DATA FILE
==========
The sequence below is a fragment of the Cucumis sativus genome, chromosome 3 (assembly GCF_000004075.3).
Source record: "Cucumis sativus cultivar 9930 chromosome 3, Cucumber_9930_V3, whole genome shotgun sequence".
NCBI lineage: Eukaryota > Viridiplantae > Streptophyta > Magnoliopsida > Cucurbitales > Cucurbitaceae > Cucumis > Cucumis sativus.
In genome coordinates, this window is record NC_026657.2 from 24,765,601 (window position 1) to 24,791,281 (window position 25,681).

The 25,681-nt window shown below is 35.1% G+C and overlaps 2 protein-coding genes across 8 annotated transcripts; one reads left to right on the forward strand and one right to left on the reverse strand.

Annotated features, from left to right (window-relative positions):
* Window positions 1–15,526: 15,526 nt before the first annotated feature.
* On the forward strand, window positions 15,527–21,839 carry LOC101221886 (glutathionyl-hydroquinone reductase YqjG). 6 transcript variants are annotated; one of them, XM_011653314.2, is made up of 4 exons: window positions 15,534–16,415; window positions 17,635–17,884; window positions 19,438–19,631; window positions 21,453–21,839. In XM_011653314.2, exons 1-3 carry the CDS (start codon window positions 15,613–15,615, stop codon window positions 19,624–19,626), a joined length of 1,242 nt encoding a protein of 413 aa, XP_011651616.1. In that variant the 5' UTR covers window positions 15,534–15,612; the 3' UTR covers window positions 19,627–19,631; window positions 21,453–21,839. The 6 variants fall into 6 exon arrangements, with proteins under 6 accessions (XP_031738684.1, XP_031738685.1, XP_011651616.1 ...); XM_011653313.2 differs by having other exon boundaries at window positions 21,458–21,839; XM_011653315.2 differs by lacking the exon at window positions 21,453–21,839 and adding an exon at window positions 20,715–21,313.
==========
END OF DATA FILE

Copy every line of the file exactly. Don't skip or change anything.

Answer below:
The sequence below is a fragment of the Cucumis sativus genome, chromosome 3 (assembly GCF_000004075.3).
Source record: "Cucumis sativus cultivar 9930 chromosome 3, Cucumber_9930_V3, whole genome shotgun sequence".
NCBI lineage: Eukaryota > Viridiplantae > Streptophyta > Magnoliopsida > Cucurbitales > Cucurbitaceae > Cucumis > Cucumis sativus.
In genome coordinates, this window is record NC_026657.2 from 24,765,601 (window position 1) to 24,791,281 (window position 25,681).

The 25,681-nt window shown below is 35.1% G+C and overlaps 2 protein-coding genes across 8 annotated transcripts; one reads left to right on the forward strand and one right to left on the reverse strand.

Annotated features, from left to right (window-relative positions):
* Window positions 1–15,526: 15,526 nt before the first annotated feature.
* On the forward strand, window positions 15,527–21,839 carry LOC101221886 (glutathionyl-hydroquinone reductase YqjG). 6 transcript variants are annotated; one of them, XM_011653314.2, is made up of 4 exons: window positions 15,534–16,415; window positions 17,635–17,884; window positions 19,438–19,631; window positions 21,453–21,839. In XM_011653314.2, exons 1-3 carry the CDS (start codon window positions 15,613–15,615, stop codon window positions 19,624–19,626), a joined length of 1,242 nt encoding a protein of 413 aa, XP_011651616.1. In that variant the 5' UTR covers window positions 15,534–15,612; the 3' UTR covers window positions 19,627–19,631; window positions 21,453–21,839. The 6 variants fall into 6 exon arrangements, with proteins under 6 accessions (XP_031738684.1, XP_031738685.1, XP_011651616.1 ...); XM_011653313.2 differs by having other exon boundaries at window positions 21,458–21,839; XM_011653315.2 differs by lacking the exon at window positions 21,453–21,839 and adding an exon at window positions 20,715–21,313.